Last Friday on Mooney Goes Wild, we got into a brief discussion at the end of the show about ivy. Essentially, we were debating whether or not ivy should be classified as a dangerous, invasive species, whether or not it is good or bad for biodiversity in Ireland, and whether or not it causes trees to be blown down more easily in high winds!
Well, every now and again, we touch on something that sparks off a flurry of e-mails and text messages, and last Friday was definitely one of those occasions!
You contacted the show in your droves! By text, by e-mail, by phone. Many of you asked that we give this issue a little more time, a little more in-depth discussion. So, never ones to ignore the wishes of our listeners, we are doing just that.
In studio in Dublin today, we are joined by leading arboricultualist, Joe Mc Conville, an expert on trees, whilst in our Cork studio, we are joined once again by Paul Whelan, who is a lichenologist, and who took our call at the end of last week’s show.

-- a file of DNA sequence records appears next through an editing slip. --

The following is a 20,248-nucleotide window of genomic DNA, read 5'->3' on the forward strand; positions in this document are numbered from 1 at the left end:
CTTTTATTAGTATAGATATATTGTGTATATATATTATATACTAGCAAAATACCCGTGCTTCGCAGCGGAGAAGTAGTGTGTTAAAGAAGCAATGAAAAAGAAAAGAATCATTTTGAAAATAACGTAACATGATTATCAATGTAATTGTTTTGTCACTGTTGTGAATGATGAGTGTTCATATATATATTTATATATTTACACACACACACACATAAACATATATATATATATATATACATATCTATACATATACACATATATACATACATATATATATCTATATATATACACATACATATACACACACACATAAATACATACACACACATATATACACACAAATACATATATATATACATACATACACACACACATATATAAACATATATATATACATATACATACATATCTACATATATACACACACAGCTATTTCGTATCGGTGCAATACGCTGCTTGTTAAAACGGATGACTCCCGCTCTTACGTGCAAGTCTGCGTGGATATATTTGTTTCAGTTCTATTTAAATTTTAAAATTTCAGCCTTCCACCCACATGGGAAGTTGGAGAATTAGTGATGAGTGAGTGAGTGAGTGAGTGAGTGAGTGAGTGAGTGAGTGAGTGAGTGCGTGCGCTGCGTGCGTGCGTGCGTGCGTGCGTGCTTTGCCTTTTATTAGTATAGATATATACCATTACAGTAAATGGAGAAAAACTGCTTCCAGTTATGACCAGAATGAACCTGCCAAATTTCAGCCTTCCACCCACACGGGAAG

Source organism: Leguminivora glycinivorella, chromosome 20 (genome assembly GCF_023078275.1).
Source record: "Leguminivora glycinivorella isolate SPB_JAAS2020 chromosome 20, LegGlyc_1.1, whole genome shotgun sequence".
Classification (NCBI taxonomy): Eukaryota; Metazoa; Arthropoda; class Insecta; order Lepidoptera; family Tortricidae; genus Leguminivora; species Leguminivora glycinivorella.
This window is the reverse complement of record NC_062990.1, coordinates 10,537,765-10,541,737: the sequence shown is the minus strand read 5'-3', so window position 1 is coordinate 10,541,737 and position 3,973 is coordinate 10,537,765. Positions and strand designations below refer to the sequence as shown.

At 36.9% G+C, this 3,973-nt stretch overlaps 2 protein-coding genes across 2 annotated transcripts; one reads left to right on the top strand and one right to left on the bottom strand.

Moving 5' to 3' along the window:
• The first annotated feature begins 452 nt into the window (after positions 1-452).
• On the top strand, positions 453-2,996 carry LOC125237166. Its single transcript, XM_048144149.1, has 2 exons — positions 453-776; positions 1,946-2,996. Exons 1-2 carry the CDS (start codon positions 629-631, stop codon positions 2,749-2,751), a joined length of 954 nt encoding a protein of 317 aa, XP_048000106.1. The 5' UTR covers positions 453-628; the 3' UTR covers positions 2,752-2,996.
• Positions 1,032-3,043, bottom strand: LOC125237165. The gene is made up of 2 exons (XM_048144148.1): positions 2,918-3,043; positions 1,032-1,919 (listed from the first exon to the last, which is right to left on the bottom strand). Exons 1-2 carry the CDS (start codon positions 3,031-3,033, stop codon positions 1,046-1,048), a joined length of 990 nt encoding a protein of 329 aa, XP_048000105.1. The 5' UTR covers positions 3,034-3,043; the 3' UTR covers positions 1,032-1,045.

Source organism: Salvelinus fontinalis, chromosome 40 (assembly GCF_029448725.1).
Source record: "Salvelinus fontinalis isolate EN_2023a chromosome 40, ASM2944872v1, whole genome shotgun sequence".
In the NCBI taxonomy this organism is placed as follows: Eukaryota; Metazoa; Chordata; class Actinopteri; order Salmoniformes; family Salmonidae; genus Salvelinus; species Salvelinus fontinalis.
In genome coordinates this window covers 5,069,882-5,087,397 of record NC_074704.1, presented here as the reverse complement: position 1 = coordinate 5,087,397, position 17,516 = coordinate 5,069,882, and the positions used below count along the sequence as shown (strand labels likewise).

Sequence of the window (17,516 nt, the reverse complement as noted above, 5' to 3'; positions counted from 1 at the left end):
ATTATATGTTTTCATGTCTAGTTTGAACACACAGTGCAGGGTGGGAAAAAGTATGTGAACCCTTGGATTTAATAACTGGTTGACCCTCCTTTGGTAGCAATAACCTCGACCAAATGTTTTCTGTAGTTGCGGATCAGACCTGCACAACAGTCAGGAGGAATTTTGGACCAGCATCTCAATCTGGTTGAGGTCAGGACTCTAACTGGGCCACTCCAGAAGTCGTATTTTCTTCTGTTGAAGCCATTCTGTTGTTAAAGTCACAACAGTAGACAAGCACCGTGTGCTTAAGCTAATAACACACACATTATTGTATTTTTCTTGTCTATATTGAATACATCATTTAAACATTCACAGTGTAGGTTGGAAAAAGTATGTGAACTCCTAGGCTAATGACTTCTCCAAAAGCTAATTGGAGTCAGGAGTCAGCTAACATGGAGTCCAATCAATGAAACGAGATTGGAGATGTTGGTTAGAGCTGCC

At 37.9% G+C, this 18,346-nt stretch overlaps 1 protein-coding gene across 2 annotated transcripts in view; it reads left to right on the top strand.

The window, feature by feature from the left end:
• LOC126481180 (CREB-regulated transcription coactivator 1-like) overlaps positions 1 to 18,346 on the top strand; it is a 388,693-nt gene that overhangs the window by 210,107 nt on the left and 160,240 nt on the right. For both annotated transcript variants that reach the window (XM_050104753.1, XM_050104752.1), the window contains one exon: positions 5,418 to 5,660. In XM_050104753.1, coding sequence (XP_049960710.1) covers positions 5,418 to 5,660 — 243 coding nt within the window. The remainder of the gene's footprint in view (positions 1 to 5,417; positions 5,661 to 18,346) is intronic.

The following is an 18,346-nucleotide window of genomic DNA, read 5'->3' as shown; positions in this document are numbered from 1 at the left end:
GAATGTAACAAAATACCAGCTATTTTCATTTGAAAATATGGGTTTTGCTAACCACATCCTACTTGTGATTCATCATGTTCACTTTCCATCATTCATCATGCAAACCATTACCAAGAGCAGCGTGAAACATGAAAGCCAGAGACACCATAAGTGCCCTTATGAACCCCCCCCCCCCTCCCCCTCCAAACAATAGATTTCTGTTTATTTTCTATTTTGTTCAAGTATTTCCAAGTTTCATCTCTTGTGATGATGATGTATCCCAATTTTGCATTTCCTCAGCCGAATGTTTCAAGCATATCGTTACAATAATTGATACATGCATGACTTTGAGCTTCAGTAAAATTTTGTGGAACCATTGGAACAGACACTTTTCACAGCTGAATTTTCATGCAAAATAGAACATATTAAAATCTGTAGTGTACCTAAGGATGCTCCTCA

And, needless to say, our own panel of Richard Collins and Eanna ni Lamhna will have a thing or two to say as well.
Ivy strangulation marks on a tree
Ivy beginning to grow up an ash tree with rare lichens on it
A tree free of lichens showing an abundance of lichens
Joe is co-author of a book called Amenity Trees And Woodlands: A Guide To Their Management In Ireland. It's published by the Tree Council Of Ireland, the Arboricultural Association and the Society of Irish Foresters, and the ISBN is 0-9519147-2-3. The RRP is €20. For more information about Joe, visit his website: www.joemcconville.com.
And for more information about Paul, visit www.lichens.ie. Paul is author of a book called Lichens Of Ireland, published in 2011 by Collins Press. The ISBN is 9781848891371 and the RRP is €19.99.
Lichens Of Ireland, by Paul Whelan